Getting to know Angry Beige

angry beige

Sydney-based band Angry Beige are seriously turning heads right now, so we caught up with vocalist/guitarist Elfy Scott to find out more. And yes, she’s the same Elfy Scott who writes for Conflict of interest? More like conflict of awesome:

Angry Beige are a little rock, a little blues and a fair dose of punk. We tend to avoid the predictable – largely because our guitarist, Chris, is some breed of complex guitar genius and generally refuses to budge into more mainstream ideas (which is a bit of a shame really because sometimes you do just want to be the people that make pretty girls in skirts twist and shout/shake what their mothers gave them). At the moment we’re happy adopting the position of a band that are just too weenie to fit into the punk scene and kind of upsettingly raucous to indie crowds.

Our new EP is finally a thing. It’s the first recording attempt that hasn’t made us want to drive screws into our own eyeballs. It’s a short, live and really satisfying recording of some of the first songs we ever took to the stage. It’s basically the best of our beginning as we move on to more ambitious songs and projects this year. For a two-hour effort in a dingy St Peters recording studio that smelled like wet cardboard and crayons, I think it’s a fairly quality listen.

Our live shows are always wild, a ridiculous amount of fun, and generally tend to be worth the emotional trauma that’s inflicted by trying to organise gear in the preceding day. We really exist for live performance and all get a huge kick out of the whole affair. Especially when Lulamay, our bassist, literally kicks me for dancing on her when I inevitably get too drunk.

If you’re lucky I’ll do something stupid like accidentally unplug a guitar wire, spill vodka bloody everywhere, show my butt, or decide the time is obviously ripe to take my shirt off (it never is). We did a Sydney University do once where there was this enormous paper mâché zebra standing to the side of the stage and I got wankered and decided to leap on its back halfway through, it was fun– I now sustain that giant paper mâché stage zebras should probably be a venue obligation.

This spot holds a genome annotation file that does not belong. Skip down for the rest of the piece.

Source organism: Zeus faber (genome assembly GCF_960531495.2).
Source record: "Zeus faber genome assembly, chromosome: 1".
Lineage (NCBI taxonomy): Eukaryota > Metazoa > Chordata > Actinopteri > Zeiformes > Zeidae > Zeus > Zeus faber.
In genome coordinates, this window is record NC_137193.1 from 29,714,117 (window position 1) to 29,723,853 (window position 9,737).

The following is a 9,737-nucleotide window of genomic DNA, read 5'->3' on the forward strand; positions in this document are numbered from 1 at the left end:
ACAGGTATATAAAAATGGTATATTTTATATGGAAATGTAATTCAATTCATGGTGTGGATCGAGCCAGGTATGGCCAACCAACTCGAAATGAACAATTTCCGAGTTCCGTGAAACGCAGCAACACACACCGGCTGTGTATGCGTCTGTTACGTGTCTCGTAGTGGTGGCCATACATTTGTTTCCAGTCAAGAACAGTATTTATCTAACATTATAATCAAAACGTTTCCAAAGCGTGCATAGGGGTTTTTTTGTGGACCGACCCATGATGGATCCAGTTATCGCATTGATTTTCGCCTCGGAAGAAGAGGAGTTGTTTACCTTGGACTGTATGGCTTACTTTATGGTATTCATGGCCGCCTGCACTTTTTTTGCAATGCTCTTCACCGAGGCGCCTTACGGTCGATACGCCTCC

angry beige interview

Sydney is exploding with musical potential. We’re involved in a scene called My Sydney Riot at the moment, run by the seriously unflappable Ray of Fait Accompli. All of the bands that we’ve encountered in our six months of gigs have been absolutely incredible. It really appears as though there’s this enormous movement swelling beneath the surface right now of bands that are reacting against an indie dogma and producing some unbelievable work. It’s an amazing place to be.

We spend too much time halfway abandoning good songs, forgetting those riffs and reminiscing about “that one riff we had that time that was really good”. I’d say a portion of our time is also wiled away improvising stupid puns at one another.

It might surprise people to learn that our bassist Lulamay is the daughter of Ken Gormly, bassist of Australian legends, the Cruel Sea – a fact that we weren’t made aware of for far, far too long.

We also once inadvertently opened for Green Day one night at the Captain Cook. We were only informed of the situation about fifteen minutes before we took the stage. It was great – as it turns out, the entire band is sober now so I spent a good few hours backstage with their roadies and Red Engine Caves nabbing all of their untouched beer.

…Also the box jellyfish has 64 buttholes. I mean, that’s super surprising.

In the future hopefully we shall simply be continuing to play with more fantastic bands and assisting in the proliferation of a renewed Sydney live music scene, you know, in between watching Ren and Stimpy cartoons in our underwear. We can also only hope that more venues will also adopt the belief that all bands should be provided with generous amounts of liquor, chicken schnitzel, haloumi salad… and the odd paper mâché zebra.

Keep an eye on Angry Beige’s Facebook page for details of their upcoming EP and live shows. 

bobby townsend


Interview by Bobby Townsend.